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And the rest

The Chron devotes a fairly long article to the three candidates for Mayor you’ve probably never heard of. It’s fine to give a chance for everyone to be heard, but with the election a month out and the sum total of the Chron’s non-Mayoral coverage being one story on the Controller’s race, I have to question the priority in doing a piece on three people that no one’s going to vote for when there are seven Council races and three HISD Trustee races that are competitive and will likely wind up in runoffs that have received zero attention, not to mention an HCC Trustee race that will be won by a write-in candidate because of some shenanigans pulled by the current incumbent. I mean, in 2003, there were six candidates for Mayor not named White, Sanchez, or Turner (one of them is running again in this election), and they combined for a grand total of 0.65% of the vote; they collected 1,885 ballots out of nearly 300,000 cast. I personally think coverage of these other eleven elections and the many candidates in them – and Lord knows, I’ve done the best I can do to cover them – is more important than a profile of three obscure candidates for Mayor. But that’s what the Chron has given us.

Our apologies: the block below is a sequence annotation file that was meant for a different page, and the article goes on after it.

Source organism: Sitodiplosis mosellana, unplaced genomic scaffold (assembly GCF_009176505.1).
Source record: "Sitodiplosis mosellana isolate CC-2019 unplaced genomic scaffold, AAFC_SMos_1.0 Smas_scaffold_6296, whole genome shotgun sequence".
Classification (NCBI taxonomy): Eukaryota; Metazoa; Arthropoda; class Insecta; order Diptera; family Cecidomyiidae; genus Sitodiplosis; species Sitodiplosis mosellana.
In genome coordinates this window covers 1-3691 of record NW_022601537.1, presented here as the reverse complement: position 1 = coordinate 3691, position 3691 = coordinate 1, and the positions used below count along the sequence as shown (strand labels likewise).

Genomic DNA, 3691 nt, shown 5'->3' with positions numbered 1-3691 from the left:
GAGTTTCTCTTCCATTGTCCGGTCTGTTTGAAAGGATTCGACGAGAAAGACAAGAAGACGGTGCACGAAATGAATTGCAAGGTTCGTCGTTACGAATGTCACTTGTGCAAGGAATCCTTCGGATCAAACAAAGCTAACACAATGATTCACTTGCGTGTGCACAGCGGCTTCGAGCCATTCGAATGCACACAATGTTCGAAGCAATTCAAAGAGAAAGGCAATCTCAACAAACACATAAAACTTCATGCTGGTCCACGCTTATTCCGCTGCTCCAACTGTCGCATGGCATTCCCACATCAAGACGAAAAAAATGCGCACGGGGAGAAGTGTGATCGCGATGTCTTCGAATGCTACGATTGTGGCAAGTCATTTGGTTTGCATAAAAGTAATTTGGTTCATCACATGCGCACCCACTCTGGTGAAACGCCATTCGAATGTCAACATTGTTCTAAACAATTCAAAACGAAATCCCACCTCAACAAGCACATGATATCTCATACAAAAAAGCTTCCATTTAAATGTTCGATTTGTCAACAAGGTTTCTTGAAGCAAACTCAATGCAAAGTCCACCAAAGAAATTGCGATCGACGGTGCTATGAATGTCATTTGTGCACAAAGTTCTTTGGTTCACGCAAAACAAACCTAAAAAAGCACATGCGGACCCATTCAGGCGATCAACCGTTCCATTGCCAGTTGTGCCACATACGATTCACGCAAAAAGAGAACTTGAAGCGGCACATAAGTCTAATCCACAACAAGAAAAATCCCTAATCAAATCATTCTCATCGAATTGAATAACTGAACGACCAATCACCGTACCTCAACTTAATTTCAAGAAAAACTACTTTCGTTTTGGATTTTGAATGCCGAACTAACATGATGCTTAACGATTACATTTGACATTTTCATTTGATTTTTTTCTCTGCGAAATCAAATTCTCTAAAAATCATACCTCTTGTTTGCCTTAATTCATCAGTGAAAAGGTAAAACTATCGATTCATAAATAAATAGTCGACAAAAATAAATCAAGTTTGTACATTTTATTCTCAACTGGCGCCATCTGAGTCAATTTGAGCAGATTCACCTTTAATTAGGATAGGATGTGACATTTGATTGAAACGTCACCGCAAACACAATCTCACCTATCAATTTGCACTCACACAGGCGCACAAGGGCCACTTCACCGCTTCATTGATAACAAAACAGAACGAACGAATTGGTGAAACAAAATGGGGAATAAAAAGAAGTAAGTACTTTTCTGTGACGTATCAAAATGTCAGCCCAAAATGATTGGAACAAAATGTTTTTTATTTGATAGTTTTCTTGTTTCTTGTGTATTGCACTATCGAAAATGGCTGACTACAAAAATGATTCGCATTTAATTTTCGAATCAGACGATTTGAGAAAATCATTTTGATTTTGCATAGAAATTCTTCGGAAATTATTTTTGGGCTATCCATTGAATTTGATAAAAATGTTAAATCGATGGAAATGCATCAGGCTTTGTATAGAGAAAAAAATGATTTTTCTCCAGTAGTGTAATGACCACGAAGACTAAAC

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3 Comments

  1. Bill says:

    Amen. Lots of At-Large races and competitive district races would have been much more informative to cover.

  2. […] may not be all that much coverage in the paper, but there are still plenty of opportunities to learn about the candidates on the ballot this […]

  3. Neil Aquino says:

    Maybe they ran it because people deserve to at least know of an option from three dishonest Mayoral candidates who won’t even admit what political party they are in real life. Though I grasp that real life has nothing to do with the fantasyland of this election where the city dog pound is a bigger issue than the extent of poverty in Houston.

    If the purpose of political blogs is simply to validate an election process that excludes a large portion of our population because it won’t address issues of relevance to so many of our citizens–Than why have political blogs in contrast to the so-called mainstream media?

    It seems that in the case of this article you write about, the Chronicle is better serving the public than the so-called new media or social media or whatever term of the week we are being defined with for the moment.